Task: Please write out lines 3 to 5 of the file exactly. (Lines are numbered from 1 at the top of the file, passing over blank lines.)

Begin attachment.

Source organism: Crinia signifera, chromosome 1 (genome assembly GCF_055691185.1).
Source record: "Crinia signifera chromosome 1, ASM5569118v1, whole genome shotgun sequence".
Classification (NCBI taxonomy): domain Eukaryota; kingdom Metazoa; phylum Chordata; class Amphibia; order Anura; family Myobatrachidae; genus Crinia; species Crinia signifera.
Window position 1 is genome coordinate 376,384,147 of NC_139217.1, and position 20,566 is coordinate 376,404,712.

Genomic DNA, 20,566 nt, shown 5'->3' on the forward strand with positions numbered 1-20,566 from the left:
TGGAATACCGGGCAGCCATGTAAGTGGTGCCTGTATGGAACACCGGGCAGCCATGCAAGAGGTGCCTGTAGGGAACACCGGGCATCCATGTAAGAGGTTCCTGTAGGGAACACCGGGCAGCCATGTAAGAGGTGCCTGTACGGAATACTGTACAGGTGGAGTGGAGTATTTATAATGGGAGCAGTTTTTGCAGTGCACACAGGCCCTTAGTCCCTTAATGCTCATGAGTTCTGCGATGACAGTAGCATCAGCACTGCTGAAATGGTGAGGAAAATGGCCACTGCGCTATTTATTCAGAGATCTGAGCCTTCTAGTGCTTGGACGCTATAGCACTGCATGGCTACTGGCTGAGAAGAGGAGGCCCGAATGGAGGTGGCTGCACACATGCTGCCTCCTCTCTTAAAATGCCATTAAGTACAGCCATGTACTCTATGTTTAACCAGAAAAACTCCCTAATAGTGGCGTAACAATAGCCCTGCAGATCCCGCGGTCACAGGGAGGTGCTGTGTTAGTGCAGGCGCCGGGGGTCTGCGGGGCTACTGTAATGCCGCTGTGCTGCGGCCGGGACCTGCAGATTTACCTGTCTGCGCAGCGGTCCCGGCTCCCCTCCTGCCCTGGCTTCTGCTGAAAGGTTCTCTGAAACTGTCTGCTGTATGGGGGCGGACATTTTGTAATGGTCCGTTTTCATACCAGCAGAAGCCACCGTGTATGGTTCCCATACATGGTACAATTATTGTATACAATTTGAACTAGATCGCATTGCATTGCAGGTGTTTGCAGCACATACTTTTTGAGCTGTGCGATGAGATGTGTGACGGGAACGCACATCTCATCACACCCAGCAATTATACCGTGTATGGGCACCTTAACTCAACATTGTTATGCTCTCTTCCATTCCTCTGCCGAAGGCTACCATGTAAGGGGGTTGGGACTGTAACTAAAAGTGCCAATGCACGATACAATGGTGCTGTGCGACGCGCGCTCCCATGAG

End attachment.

Classification (NCBI taxonomy): domain Eukaryota; kingdom Metazoa; phylum Chordata; class Amphibia; order Anura; family Myobatrachidae; genus Crinia; species Crinia signifera.
Window position 1 is genome coordinate 376,384,147 of NC_139217.1, and position 20,566 is coordinate 376,404,712.

Genomic DNA, 20,566 nt, shown 5'->3' on the forward strand with positions numbered 1-20,566 from the left: